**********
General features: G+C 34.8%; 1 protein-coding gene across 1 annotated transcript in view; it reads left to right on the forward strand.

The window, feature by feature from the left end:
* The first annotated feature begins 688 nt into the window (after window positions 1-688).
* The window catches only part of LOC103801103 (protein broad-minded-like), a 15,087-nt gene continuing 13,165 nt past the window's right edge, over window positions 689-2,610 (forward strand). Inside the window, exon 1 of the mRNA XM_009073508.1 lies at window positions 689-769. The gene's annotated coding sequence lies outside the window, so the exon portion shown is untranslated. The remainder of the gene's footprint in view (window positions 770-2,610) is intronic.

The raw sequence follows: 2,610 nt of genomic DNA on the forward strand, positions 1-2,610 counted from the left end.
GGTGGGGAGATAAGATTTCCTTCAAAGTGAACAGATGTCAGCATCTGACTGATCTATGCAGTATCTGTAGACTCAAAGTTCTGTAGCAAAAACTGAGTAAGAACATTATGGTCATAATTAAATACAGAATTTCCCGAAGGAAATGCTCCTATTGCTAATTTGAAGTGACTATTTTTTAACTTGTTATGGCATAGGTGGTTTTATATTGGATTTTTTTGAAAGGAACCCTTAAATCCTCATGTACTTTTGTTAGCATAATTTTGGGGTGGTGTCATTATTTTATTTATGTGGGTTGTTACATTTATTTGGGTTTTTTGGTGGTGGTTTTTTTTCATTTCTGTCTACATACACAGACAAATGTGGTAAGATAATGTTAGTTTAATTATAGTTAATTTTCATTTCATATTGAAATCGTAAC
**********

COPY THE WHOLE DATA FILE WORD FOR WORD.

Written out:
General features: G+C 34.8%; 1 protein-coding gene across 1 annotated transcript in view; it reads left to right on the forward strand.

The window, feature by feature from the left end:
* The first annotated feature begins 688 nt into the window (after window positions 1-688).
* The window catches only part of LOC103801103 (protein broad-minded-like), a 15,087-nt gene continuing 13,165 nt past the window's right edge, over window positions 689-2,610 (forward strand). Inside the window, exon 1 of the mRNA XM_009073508.1 lies at window positions 689-769. The gene's annotated coding sequence lies outside the window, so the exon portion shown is untranslated. The remainder of the gene's footprint in view (window positions 770-2,610) is intronic.

The raw sequence follows: 2,610 nt of genomic DNA on the forward strand, positions 1-2,610 counted from the left end.
GGTGGGGAGATAAGATTTCCTTCAAAGTGAACAGATGTCAGCATCTGACTGATCTATGCAGTATCTGTAGACTCAAAGTTCTGTAGCAAAAACTGAGTAAGAACATTATGGTCATAATTAAATACAGAATTTCCCGAAGGAAATGCTCCTATTGCTAATTTGAAGTGACTATTTTTTAACTTGTTATGGCATAGGTGGTTTTATATTGGATTTTTTTGAAAGGAACCCTTAAATCCTCATGTACTTTTGTTAGCATAATTTTGGGGTGGTGTCATTATTTTATTTATGTGGGTTGTTACATTTATTTGGGTTTTTTGGTGGTGGTTTTTTTTCATTTCTGTCTACATACACAGACAAATGTGGTAAGATAATGTTAGTTTAATTATAGTTAATTTTCATTTCATATTGAAATCGTAAC